Since my time here is limited, I packed my Wednesday full of art. SoHo houses some of my favorite galleries, so I braved the rain to explore.
First stop: Collective Hardware for Ellis G.’s show, Ocular Echoism. Sadly, I missed the opening last week and I have to peace out for the follow-up party tonight. However, you should definitely stop by.Ellis brings the street indoors with a deftly arranged collection of trash, leaves, and newspaper boxes. Photos of his street pieces adorned the walls and I loved recognizing each piece out of context. While I still think his street stuff is my favorite, I appreciate the new take on his classic style.
As I read up for this post, I stumbled upon a great interview at Arrested Motion. Apparently, Ellis started chalk tagging after he was robbed outside of his house. Seeing his attacker’s shadow left him hypersensitive. To face his fear, he hit the streets at night and started tracing other familiar shadows.
After Collective Hardware, I passed by both Deitch Galleries. On Wooster Street, I was completely grossed out by Black Acid Co-Op, the latest collaboration between Jonah Freedman and Justin Lowe. The whole project explores how subcultures intersect with the mainstream. As you enter the site, you are swallowed whole. Passing from Chinese grocery to university library to meth lab, the exhibit might be more aptly titled Black Acid Trip. The kitchen tables filled with Sudafed, empty 40s, and spider-webbing tubes contrasted the emptiness of the rooms. At one point, another viewer peered through the doorway and I screamed. The oppressive environment put me on edge and left me feeling like a dirty intruder.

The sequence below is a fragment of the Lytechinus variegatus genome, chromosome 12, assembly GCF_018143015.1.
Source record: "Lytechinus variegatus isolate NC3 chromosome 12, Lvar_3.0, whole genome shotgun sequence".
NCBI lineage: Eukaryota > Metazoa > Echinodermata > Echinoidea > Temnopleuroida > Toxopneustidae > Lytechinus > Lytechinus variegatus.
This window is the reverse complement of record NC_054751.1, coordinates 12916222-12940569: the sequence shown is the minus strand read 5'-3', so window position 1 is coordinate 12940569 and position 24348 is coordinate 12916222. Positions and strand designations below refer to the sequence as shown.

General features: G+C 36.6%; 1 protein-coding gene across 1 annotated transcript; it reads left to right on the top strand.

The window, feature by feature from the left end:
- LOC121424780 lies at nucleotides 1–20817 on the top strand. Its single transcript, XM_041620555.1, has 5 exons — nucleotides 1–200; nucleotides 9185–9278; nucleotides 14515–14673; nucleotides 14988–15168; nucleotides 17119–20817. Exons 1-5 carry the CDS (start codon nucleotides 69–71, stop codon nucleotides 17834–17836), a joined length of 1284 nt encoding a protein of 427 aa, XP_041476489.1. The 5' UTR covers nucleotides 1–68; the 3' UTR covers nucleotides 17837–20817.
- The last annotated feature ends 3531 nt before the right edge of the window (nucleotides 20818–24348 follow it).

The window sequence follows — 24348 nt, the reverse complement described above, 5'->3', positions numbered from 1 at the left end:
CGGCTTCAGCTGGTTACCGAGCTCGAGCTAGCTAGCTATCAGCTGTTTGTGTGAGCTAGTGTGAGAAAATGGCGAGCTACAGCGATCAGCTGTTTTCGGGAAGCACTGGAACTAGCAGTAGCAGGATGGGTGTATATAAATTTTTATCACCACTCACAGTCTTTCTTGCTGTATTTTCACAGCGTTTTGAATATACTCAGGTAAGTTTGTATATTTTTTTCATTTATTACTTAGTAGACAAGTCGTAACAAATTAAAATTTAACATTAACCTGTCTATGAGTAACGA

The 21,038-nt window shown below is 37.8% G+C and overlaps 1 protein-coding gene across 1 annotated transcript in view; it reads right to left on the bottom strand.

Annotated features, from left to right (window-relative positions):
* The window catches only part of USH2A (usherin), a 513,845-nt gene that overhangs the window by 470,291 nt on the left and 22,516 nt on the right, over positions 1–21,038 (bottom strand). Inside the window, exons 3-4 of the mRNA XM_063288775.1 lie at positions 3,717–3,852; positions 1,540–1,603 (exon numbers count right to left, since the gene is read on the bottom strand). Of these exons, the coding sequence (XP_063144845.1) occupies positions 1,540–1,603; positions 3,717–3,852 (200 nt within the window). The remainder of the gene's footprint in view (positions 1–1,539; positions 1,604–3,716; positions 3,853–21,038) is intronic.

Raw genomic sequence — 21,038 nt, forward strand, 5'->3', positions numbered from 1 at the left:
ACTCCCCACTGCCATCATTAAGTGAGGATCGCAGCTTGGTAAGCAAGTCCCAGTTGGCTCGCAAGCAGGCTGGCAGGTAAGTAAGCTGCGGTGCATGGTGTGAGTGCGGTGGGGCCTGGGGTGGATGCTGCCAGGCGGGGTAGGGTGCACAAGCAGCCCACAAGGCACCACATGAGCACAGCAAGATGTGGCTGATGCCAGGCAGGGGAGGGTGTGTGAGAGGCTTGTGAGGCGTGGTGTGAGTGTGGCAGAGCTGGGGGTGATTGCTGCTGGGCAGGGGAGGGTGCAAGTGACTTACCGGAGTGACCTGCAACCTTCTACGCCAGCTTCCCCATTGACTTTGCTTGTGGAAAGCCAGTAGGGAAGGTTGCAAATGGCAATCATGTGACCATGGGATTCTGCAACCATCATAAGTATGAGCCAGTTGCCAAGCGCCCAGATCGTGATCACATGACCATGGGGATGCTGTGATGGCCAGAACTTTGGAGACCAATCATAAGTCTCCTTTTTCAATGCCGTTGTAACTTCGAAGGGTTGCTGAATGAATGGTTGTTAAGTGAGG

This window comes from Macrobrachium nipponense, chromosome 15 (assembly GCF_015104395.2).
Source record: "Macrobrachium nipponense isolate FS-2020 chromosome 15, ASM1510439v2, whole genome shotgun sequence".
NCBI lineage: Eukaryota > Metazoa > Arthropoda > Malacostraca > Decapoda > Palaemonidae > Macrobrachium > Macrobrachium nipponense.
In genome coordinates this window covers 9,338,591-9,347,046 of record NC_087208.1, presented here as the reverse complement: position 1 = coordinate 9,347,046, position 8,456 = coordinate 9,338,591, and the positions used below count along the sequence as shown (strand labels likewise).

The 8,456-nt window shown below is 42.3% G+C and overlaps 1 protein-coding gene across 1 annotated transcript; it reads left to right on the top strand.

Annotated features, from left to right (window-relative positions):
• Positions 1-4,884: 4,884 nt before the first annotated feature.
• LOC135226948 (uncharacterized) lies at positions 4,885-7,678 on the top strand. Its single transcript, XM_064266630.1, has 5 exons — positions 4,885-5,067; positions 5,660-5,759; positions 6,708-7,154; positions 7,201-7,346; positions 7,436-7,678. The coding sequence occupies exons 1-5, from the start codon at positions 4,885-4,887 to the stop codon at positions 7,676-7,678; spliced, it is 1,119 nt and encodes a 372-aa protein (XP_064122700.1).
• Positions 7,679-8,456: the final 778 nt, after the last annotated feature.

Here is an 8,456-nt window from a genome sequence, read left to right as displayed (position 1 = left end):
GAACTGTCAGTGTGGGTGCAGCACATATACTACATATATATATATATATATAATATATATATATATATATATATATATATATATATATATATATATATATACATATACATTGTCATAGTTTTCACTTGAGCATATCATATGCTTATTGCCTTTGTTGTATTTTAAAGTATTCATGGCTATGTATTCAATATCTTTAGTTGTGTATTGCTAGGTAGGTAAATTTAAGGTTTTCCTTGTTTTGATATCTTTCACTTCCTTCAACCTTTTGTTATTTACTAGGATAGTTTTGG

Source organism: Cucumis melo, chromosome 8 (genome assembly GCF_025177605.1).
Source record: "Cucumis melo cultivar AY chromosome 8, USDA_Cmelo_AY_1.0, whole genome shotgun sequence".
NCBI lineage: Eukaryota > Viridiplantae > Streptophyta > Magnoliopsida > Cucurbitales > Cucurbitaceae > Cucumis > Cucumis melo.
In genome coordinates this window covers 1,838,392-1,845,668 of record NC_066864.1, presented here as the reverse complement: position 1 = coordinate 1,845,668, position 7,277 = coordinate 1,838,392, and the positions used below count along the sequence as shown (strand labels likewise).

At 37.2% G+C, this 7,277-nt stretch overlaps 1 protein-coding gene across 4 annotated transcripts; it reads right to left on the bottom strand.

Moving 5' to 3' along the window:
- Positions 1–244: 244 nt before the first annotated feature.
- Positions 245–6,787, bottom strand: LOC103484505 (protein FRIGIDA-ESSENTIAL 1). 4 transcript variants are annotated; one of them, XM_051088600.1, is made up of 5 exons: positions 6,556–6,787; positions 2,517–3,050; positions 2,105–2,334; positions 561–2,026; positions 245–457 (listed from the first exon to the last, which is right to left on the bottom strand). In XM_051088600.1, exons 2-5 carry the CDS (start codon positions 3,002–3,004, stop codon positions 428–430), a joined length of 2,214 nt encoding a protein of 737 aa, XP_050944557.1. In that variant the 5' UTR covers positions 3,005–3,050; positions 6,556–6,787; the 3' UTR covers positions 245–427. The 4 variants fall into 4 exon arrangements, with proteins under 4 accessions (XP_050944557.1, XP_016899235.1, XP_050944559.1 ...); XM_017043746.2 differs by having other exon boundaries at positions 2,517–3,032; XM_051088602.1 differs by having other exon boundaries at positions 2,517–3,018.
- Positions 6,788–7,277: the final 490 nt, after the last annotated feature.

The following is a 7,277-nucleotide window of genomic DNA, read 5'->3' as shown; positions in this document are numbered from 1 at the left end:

Then I followed up the Wooster Street Gallery with the Dash Snow memorial on Grand St. Ellis used to tag with Irak heavy, so Dash’s memorial tied my whole trip together. After the meth lab excursion, I felt a bit sick watching footage of Snow’s “hamster den.” Fans and friends alive covered the gallery with Polaroids and personal messages for Snow. The experience got me thinking: Was Dash exploited by the art world or did he calculate his every move? Ten years from now, will we view him as a genius or a flash in the pan? How much talent DOES it take to come on the New York Post? With all the media coverage, I feel like Dash’s live was one big out of body experience that I’m still trying to suss out. Thoughts?